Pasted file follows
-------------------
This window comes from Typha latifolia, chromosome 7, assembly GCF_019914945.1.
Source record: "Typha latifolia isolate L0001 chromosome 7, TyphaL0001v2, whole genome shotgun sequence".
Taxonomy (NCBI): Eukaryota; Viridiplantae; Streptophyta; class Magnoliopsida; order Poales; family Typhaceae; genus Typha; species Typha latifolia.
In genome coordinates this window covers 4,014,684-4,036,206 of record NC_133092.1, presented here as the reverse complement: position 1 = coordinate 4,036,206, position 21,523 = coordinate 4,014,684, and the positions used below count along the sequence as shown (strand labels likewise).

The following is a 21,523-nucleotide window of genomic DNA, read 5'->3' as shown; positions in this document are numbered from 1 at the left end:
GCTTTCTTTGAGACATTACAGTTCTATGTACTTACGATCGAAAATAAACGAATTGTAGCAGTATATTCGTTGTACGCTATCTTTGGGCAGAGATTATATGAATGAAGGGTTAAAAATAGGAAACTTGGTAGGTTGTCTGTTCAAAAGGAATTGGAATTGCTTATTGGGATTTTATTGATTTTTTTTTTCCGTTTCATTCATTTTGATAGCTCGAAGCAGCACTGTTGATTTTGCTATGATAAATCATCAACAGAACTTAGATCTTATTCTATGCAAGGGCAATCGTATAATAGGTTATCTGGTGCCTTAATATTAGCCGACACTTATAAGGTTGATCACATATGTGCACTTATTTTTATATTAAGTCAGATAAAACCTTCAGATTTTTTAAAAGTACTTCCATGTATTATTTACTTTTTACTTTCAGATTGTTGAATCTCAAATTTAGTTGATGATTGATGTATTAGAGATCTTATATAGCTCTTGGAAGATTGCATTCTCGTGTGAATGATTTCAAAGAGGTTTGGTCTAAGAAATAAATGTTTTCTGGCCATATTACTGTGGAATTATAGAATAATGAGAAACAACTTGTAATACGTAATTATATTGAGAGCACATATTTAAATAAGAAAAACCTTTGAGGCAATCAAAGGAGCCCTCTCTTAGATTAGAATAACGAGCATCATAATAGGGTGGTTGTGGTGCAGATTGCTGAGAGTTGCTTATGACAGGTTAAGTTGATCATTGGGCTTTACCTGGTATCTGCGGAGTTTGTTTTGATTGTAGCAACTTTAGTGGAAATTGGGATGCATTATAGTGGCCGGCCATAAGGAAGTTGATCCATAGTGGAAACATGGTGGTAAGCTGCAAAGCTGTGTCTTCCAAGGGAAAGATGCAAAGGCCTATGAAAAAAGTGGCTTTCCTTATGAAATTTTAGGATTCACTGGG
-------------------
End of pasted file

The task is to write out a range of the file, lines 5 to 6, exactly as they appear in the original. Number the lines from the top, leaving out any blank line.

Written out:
The following is a 21,523-nucleotide window of genomic DNA, read 5'->3' as shown; positions in this document are numbered from 1 at the left end:
GCTTTCTTTGAGACATTACAGTTCTATGTACTTACGATCGAAAATAAACGAATTGTAGCAGTATATTCGTTGTACGCTATCTTTGGGCAGAGATTATATGAATGAAGGGTTAAAAATAGGAAACTTGGTAGGTTGTCTGTTCAAAAGGAATTGGAATTGCTTATTGGGATTTTATTGATTTTTTTTTTCCGTTTCATTCATTTTGATAGCTCGAAGCAGCACTGTTGATTTTGCTATGATAAATCATCAACAGAACTTAGATCTTATTCTATGCAAGGGCAATCGTATAATAGGTTATCTGGTGCCTTAATATTAGCCGACACTTATAAGGTTGATCACATATGTGCACTTATTTTTATATTAAGTCAGATAAAACCTTCAGATTTTTTAAAAGTACTTCCATGTATTATTTACTTTTTACTTTCAGATTGTTGAATCTCAAATTTAGTTGATGATTGATGTATTAGAGATCTTATATAGCTCTTGGAAGATTGCATTCTCGTGTGAATGATTTCAAAGAGGTTTGGTCTAAGAAATAAATGTTTTCTGGCCATATTACTGTGGAATTATAGAATAATGAGAAACAACTTGTAATACGTAATTATATTGAGAGCACATATTTAAATAAGAAAAACCTTTGAGGCAATCAAAGGAGCCCTCTCTTAGATTAGAATAACGAGCATCATAATAGGGTGGTTGTGGTGCAGATTGCTGAGAGTTGCTTATGACAGGTTAAGTTGATCATTGGGCTTTACCTGGTATCTGCGGAGTTTGTTTTGATTGTAGCAACTTTAGTGGAAATTGGGATGCATTATAGTGGCCGGCCATAAGGAAGTTGATCCATAGTGGAAACATGGTGGTAAGCTGCAAAGCTGTGTCTTCCAAGGGAAAGATGCAAAGGCCTATGAAAAAAGTGGCTTTCCTTATGAAATTTTAGGATTCACTGGG